Unusual: Stocks haven't had a dive in 42 days

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Despite countless threats, the U.S. stock market keeps grinding higher and is now within striking distance of all-time highs.

Not only that, but as of Tuesday's close the S&P 500 had gone 42 trading days without a decline of 1% or more. That's the longest stretch without a big drop since a 66-day period that ended in July 2014, according to FactSet.

It's a pretty impressive period of calm compared with the market chaos of early 2016. During one particularly scary stretch in mid-February, the S&P 500 suffered three plunges of 1% or more on separate occasions in just five days. The Dow had shed an incredible 1,974 points on the year during that time.

Flash forward to today and the U.S. stock market hasn't dropped by 1% or more since April 7 and CNNMoney's Fear & Greed Index is in "extreme greed" territory.

That's in the face of countless obstacles: a lingering profit recession, slowing U.S. job growth and the looming Brexit referendum in the U.K. later this month. That's to say nothing of predictions that a Donald Trump presidency could trigger a recession or at least a big market plunge.

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In fact, the S&P 500 is currently sitting roughly 1% away from the key 2,134.72 level. If it gets above there, the benchmark U.S. index will set a new record -- its first in more than a year.

"I'm quite confident we're going to break through there, probably sooner, rather than later. We're going to test this thing pretty quickly," said Scott Wren, senior global equity strategist at the Wells Fargo Investment Institute.

Michael Block, chief strategist at Rhino Trading Partners, wrote in a note that the 2,134 level on the S&P 500 is "feeling inevitable" and could turn into a "melt up."

However, like many others who hate to chase a rally, Block is skeptical of the stock market's staying power at these heights, especially given all the challenges. New record highs "should eventually present the best selling opportunity since last summer," Block wrote.

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That may prove to be true. But history shows it's a good sign when the market takes its time before breaking into new highs, like the recent stretch.

Bank of America Merrill Lynch crunched the numbers and concluded the implications are "very bullish" when this happens. The bank said there have only been 23 times since 1929 where the S&P 500 hits a new 52-week high after going 300 or more days without one. (This time, it's been 382 calendar days without a new high as of Monday).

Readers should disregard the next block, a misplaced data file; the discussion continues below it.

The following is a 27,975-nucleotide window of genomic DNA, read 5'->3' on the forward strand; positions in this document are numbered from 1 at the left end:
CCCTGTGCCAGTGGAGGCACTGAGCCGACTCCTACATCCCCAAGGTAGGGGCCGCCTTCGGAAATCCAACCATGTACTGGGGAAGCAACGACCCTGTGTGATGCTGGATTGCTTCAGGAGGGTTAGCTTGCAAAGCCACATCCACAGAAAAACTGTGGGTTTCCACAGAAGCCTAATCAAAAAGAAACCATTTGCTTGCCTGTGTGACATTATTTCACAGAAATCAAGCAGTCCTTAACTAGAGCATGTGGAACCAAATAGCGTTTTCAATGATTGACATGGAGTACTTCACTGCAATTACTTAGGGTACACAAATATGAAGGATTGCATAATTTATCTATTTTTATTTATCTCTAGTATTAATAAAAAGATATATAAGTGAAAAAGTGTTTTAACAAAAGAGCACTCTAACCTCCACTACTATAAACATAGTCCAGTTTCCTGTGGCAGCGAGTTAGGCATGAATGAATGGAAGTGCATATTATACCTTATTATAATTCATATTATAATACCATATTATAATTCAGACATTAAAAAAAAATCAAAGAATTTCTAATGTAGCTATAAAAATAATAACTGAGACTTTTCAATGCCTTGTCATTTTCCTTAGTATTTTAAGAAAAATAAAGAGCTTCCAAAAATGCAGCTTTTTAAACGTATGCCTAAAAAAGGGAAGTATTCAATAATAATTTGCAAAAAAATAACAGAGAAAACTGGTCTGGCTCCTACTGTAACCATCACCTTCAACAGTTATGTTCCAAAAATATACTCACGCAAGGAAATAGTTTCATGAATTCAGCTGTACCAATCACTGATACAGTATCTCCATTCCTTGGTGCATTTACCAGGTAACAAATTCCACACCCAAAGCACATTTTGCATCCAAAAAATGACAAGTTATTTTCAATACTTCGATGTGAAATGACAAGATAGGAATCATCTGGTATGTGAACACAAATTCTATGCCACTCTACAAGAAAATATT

Almost every one of those 23 instances were followed by positive gains. In fact, the S&P 500 has generated an average return of nearly 16% in the 250 days following the milestone, Bank of America said.

Or as BofA sums it up: "New highs should not be feared."

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That makes sense. Stock market veterans like to see these so-called periods of "consolidation" because it validates the recent gains without letting the market run away from the fundamentals. By contrast, episodes of extreme enthusiasm can create unsustainable bubbles that end in tears. Just look at the dotcom mania of the late 1990s that eventually imploded.

"You can't go up forever. You've got to take a breather, even if it's a 12-month breather," said Wells Fargo's Wren.

Wells Fargo is calling for the S&P 500 to continue rising and end the year between 2,190 and 2,290. The high end of that range translates to a gain of 8% from current levels.

Wren believes the recent market upswing makes sense because "valuations are not stretched," modest economic growth has proven to be "dependable" and the Federal Reserve isn't in a rush to raise rates.

"You'll continue to see the market grind higher. If only we get a little bit of retail enthusiasm and we might see this thing push even higher," said Wren.

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